Q: In your Jan. 7 column, you mentioned that a reporter asked whether Scott Brown's three Senate campaigns in four years — actually, in just over three years — would constitute a record (assuming that Brown does in fact run). I think it would. The only other person I can think of who came close to it would be John Sherman Cooper (R-Ky.), who won a special election to fill a vacancy in 1946, but lost the regular election for a full term in 1948, won another special after a senator died in office in 1952 and again lost the regular for a full term in the seat in 1954. Two years later, in 1956, he won yet another special election, this one following the death of another senator - his fifth campaign within ten years. — Gary Nielsen, Tampa, Fla.
Political Junkie segment on Talk of the Nation. Each Wednesday at 2 p.m. ET, the Political Junkie segment appears on Talk of the Nation (NPR's call-in program), hosted by Neal Conan with me adding color commentary, where you can, sometimes, hear interesting conversation, useless trivia questions and sparkling jokes. Last week's show focused on memorable (and not so memorable) inaugural addresses with former presidential speechwriters Paul Glastris, who wrote for Bill Clinton, and Peter Robinson, who wrote for Ronald Reagan. You can listen to the segment here:
Thank you! Last Wednesday's Political Junkie Road Show before a live audience was a huge success, with more than 500 people showing up at Washington's Sixth & I historic synagogue for an evening of politics, personalities, puzzles and, well, funny jokes. Neal Conan and I hosted an evening that included political analysis from Ted Koppel, Eric Deggans, Clarence Page and Linda Chavez, as well as NPR stars Don Gonyea, Ari Shapiro and Nina Totenberg. There was also an informative congressional panel with freshman Rep. Kyrsten Sinema (D-Ariz.), old/new Rep. Rick Nolan (D-Minn.) and former Rep. Bob Walker (R-Pa.); and insight from former presidential speechwriters Paul Glastris (Clinton) and Michael Gerson (Bush 43). The event was not aired but I made an audio recording; we'll see what becomes of that. Thanks to everyone for a tremendous night, including the great staff at Sixth & I, and a special thanks to TOTN/Political Junkie producer Laura Lee, who used her magic to somehow make everything work.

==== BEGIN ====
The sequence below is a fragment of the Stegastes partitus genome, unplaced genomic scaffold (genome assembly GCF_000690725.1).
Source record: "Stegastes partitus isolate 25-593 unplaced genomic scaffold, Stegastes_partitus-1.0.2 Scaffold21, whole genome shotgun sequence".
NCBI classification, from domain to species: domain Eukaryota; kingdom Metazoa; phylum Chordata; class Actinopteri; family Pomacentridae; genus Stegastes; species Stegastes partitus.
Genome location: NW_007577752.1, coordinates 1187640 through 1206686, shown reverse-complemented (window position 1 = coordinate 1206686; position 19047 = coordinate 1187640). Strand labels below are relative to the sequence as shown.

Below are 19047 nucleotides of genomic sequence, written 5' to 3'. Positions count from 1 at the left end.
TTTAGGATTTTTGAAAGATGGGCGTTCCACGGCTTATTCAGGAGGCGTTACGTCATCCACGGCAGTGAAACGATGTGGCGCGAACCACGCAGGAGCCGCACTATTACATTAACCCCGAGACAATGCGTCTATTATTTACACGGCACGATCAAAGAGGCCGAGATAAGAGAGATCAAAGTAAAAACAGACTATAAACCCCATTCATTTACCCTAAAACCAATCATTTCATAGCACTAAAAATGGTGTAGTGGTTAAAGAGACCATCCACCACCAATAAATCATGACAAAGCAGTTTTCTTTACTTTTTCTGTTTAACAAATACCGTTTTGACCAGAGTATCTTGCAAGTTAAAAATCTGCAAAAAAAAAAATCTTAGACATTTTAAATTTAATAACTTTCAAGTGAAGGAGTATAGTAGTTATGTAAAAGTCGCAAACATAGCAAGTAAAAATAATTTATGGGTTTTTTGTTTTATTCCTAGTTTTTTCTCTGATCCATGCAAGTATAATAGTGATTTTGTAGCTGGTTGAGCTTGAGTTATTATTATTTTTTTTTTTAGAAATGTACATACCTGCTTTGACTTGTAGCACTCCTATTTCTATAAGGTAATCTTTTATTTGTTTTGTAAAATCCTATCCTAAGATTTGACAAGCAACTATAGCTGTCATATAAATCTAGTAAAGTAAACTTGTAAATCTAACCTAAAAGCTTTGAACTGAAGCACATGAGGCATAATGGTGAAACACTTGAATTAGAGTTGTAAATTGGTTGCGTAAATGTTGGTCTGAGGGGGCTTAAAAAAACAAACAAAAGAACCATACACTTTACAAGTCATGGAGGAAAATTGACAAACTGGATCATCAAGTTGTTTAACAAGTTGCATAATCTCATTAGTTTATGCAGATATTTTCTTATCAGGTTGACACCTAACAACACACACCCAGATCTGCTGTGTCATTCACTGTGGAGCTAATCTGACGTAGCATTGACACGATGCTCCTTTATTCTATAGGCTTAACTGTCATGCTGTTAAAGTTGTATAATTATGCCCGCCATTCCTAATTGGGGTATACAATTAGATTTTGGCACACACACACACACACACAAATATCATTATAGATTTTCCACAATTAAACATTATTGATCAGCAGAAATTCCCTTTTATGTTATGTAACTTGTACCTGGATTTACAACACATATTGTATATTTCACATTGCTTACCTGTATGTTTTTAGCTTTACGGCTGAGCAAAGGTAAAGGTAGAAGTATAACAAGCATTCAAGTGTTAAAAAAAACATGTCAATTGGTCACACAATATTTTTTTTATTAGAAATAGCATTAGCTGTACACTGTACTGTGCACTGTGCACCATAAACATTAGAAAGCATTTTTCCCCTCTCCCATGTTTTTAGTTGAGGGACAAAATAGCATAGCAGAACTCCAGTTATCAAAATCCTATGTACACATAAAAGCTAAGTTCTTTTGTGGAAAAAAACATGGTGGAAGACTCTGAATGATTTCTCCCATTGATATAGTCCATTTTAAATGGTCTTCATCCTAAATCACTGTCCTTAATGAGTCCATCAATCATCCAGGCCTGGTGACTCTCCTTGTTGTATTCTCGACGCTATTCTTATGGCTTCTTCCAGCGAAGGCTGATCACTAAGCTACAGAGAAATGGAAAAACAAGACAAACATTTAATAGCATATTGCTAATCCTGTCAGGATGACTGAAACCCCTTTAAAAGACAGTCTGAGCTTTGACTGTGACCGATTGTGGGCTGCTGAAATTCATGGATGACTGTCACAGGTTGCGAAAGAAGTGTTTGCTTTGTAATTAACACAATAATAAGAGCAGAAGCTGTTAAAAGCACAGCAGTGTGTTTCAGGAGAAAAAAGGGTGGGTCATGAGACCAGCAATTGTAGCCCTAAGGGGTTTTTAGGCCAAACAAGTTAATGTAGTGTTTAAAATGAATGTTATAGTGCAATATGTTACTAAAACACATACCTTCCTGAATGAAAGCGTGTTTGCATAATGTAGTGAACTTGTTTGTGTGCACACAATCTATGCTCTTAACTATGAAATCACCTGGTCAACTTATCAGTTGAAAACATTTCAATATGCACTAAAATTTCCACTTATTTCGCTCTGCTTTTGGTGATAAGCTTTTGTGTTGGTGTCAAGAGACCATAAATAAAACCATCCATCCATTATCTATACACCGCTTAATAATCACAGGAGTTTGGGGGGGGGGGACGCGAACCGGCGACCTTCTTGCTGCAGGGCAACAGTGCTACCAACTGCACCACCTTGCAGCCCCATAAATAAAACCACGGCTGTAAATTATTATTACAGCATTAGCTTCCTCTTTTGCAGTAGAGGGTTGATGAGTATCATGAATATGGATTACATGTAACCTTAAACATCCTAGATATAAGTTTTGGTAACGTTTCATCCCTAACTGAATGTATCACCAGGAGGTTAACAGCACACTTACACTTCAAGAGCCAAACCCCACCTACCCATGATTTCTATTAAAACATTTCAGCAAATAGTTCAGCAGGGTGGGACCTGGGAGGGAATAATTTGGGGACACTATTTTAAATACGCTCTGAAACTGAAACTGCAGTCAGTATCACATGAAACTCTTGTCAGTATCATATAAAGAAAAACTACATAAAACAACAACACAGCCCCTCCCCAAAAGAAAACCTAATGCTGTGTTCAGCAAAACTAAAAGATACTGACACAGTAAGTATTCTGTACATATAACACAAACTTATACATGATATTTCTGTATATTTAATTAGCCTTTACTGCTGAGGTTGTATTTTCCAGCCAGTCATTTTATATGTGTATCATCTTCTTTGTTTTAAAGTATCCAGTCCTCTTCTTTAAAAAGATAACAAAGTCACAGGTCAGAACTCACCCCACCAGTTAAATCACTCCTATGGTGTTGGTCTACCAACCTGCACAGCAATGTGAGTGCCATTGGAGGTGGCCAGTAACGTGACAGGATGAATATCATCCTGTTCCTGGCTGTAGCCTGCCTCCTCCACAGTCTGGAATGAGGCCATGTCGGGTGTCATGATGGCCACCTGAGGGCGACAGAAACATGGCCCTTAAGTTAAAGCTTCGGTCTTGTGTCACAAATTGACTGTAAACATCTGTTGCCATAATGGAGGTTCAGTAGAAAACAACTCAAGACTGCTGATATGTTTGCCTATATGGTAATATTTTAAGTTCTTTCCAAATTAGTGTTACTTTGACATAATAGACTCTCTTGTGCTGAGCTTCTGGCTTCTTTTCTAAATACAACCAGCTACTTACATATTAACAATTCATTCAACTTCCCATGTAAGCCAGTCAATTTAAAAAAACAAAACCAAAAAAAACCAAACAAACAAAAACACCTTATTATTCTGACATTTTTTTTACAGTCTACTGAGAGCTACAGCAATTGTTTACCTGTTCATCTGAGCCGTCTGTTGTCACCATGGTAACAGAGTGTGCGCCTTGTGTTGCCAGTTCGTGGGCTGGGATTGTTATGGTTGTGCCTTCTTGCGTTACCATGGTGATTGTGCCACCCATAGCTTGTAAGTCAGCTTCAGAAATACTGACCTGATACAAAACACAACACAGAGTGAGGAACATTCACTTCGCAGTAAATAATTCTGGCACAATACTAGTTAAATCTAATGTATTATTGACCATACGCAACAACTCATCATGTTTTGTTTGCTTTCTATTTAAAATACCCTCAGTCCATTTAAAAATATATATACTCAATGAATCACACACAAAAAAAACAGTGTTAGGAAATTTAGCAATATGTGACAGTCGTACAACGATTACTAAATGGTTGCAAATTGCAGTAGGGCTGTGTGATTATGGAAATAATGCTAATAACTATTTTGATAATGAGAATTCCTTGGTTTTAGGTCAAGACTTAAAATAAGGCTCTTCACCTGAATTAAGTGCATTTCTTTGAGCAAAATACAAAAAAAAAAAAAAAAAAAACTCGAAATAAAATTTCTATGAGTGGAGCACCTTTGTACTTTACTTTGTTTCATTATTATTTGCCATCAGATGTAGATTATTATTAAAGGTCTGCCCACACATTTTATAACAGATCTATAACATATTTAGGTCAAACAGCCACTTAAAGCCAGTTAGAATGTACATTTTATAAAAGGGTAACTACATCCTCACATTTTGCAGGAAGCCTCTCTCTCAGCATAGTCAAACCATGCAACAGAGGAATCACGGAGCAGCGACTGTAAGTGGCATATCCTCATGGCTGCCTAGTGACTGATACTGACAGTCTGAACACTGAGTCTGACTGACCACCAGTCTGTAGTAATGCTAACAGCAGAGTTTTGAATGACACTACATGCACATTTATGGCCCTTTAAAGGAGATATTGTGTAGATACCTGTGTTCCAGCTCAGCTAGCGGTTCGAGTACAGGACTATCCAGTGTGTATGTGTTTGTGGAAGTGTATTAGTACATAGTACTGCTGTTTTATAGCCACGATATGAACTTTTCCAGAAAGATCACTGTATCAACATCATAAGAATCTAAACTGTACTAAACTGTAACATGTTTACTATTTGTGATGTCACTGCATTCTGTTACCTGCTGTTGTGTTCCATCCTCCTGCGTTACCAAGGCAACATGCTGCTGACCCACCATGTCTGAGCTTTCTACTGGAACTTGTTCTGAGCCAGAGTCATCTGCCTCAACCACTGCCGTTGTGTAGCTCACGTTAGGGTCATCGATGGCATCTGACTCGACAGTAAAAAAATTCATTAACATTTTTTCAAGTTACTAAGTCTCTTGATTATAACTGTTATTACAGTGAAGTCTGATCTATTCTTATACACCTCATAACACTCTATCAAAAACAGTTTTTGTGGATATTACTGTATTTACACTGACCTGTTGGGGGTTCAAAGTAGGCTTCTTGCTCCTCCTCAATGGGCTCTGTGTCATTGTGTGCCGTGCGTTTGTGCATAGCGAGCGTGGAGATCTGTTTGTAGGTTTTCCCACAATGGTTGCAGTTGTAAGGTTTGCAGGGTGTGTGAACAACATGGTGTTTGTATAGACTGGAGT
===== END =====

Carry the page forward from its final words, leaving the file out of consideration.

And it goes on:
Podcast. There's also a new episode of our weekly podcast, "It's All Politics," up every Thursday. It's hosted by my partner in crime, Ron Elving, and me.
And Don't Forget ScuttleButton. ScuttleButton, America's favorite waste-of-time button puzzle, can usually be found in this spot every Monday or Tuesday. A randomly selected winner will be announced every Wednesday during the Political Junkie segment on NPR's Talk of the Nation. You still have time to submit your answer to last week's contest, which you can see here. Sure, there's incredible joy in deciphering the answer, but the winner gets not only a Political Junkie T-shirt but also a 3-1/2-inch Official No-Prize Button! Is this a great country or what??
Trivia. An e-mail came in from Debbi Myers of Columbus, Ohio, who says that while she listens to the TOTN Junkie segment each Wednesday, she is at work and sometimes misses the answer to the weekly trivia question. So starting with this week's column, I'll repeat the question in this space (and provide the answer below).
Last week's question: West Virginia Democrat Jay Rockefeller announced he will not seek a sixth term next year. Already, Congresswoman Shelley Moore Capito, a Republican, has announced her candidacy, and she has a good shot at winning the seat. Who was the last female Republican member of the House elected to the Senate? (answer below)
ON THE CALENDAR:
Feb. 12 — Obama State of the Union message.
Feb. 26 — Special election in Illinois' 2nd CD to replace Jesse Jackson Jr. (D), who resigned.
March 19 — Special primary in South Carolina's 1st Congressional District to replace Tim Scott (R), who was appointed to the Senate.
April 2 — Runoff in S.C. 01. (General election: May 7.)
Mailing list. To receive a weekly email alert about the new column and ScuttleButton puzzle, contact me at firstname.lastname@example.org.
******* Don't Forget: If you are sending in a question to be used in this column, please include your city and state. *********
Trivia answer: Olympia Snowe of Maine, 1994. (And she was only the second in history to do that. The first: Margaret Chase Smith, also of Maine, in 1948.)
This day in political history: Arizona Gov. Evan Mecham (R), under indictment on six charges of perjury and filing a false campaign finance report in connection with a $350,000 campaign loan, pleads not guilty. His trial is slated to begin March 9. He is also facing a recall election and impeachment proceedings in the state House for that and an assortment of other reasons (Jan. 22, 1988). Mecham will be impeached in the House on Feb. 5 and convicted in the Senate on April 4, removing him from office. He will become the first governor removed via impeachment since Oklahoma's Henry Johnston in 1929.
Got a question? Ask Ken Rudin: email@example.com